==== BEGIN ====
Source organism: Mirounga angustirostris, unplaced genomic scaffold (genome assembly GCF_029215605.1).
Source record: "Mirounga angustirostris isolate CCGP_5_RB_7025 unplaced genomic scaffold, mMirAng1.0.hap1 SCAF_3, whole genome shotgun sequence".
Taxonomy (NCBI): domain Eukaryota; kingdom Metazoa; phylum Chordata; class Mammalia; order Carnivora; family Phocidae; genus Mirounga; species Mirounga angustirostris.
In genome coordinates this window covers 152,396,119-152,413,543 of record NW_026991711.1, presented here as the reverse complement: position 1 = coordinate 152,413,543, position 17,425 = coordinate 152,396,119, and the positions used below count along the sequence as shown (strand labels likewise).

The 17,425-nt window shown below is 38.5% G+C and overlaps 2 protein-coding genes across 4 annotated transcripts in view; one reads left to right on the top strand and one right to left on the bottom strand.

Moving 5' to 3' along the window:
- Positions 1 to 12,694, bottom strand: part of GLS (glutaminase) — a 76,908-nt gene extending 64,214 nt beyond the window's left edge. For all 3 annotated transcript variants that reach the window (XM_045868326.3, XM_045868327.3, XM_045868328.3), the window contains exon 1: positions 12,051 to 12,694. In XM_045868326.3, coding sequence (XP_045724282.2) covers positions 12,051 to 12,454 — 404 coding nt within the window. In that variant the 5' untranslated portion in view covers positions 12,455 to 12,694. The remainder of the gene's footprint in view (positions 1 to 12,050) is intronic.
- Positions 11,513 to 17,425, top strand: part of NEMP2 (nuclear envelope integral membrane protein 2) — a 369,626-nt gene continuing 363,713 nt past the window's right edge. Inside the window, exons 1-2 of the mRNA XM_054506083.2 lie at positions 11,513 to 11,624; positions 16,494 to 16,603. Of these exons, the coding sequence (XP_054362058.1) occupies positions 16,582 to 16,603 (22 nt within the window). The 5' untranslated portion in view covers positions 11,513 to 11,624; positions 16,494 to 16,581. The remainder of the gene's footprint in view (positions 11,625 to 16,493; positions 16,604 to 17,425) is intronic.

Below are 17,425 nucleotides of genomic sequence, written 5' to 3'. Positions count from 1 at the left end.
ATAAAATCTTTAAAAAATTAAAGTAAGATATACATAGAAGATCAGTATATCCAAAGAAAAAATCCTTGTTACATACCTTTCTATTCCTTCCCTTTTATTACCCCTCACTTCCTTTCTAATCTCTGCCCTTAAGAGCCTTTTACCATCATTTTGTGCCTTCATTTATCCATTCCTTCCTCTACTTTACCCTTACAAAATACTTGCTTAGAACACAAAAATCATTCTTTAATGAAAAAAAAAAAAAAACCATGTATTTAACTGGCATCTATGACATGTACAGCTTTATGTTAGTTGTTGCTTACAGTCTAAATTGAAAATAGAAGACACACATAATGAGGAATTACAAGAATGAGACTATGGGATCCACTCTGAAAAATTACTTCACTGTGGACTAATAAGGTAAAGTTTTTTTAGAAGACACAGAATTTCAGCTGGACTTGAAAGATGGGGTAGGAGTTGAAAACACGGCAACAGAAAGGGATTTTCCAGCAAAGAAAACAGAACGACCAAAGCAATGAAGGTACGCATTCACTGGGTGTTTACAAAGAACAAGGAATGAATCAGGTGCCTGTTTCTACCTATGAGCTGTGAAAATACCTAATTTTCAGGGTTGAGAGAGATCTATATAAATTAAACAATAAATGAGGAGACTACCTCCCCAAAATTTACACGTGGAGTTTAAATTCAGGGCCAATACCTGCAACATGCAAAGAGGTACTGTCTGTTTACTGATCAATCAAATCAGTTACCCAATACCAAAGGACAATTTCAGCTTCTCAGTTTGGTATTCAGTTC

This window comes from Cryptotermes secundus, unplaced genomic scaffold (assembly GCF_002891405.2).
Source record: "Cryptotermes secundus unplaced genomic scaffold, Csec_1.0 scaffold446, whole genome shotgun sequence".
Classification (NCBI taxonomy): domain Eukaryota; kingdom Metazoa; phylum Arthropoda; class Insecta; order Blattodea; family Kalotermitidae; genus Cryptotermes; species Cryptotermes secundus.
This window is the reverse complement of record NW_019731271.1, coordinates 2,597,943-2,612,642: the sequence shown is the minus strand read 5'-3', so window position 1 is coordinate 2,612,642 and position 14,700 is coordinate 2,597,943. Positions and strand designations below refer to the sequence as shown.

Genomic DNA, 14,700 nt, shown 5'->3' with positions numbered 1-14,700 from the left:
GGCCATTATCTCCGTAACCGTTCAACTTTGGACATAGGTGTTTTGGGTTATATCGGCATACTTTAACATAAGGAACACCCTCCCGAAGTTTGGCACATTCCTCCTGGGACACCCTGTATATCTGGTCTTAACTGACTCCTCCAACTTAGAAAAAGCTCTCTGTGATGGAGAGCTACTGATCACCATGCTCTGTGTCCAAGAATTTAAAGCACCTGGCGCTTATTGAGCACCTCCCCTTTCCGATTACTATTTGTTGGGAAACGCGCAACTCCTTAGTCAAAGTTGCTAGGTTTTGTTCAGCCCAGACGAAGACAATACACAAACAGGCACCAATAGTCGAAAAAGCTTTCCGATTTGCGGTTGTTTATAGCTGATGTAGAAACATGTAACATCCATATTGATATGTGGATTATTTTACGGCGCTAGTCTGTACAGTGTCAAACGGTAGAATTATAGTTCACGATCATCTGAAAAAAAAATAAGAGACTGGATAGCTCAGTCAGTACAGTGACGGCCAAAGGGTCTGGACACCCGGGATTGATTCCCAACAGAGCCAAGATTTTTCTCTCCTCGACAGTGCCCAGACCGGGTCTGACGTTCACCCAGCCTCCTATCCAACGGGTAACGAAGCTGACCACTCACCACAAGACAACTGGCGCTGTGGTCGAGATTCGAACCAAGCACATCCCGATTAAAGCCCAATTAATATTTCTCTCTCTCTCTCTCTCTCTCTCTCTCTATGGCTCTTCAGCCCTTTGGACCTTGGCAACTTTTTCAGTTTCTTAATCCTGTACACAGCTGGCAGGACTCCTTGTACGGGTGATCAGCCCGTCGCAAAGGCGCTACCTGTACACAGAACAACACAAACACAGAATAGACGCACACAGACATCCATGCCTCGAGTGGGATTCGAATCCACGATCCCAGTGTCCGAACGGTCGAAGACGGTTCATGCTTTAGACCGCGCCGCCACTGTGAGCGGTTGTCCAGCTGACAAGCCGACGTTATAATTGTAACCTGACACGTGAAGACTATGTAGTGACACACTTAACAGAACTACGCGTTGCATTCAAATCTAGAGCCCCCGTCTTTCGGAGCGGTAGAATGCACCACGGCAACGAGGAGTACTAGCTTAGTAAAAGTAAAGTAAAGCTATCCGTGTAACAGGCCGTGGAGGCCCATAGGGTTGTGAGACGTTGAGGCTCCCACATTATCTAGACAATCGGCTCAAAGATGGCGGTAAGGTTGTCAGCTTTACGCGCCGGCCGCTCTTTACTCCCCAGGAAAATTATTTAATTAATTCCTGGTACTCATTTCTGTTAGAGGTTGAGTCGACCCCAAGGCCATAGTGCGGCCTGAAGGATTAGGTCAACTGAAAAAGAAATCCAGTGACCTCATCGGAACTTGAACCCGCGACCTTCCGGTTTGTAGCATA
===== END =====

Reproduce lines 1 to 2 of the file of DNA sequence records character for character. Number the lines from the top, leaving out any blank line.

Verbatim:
Source organism: Mirounga angustirostris, unplaced genomic scaffold (genome assembly GCF_029215605.1).
Source record: "Mirounga angustirostris isolate CCGP_5_RB_7025 unplaced genomic scaffold, mMirAng1.0.hap1 SCAF_3, whole genome shotgun sequence".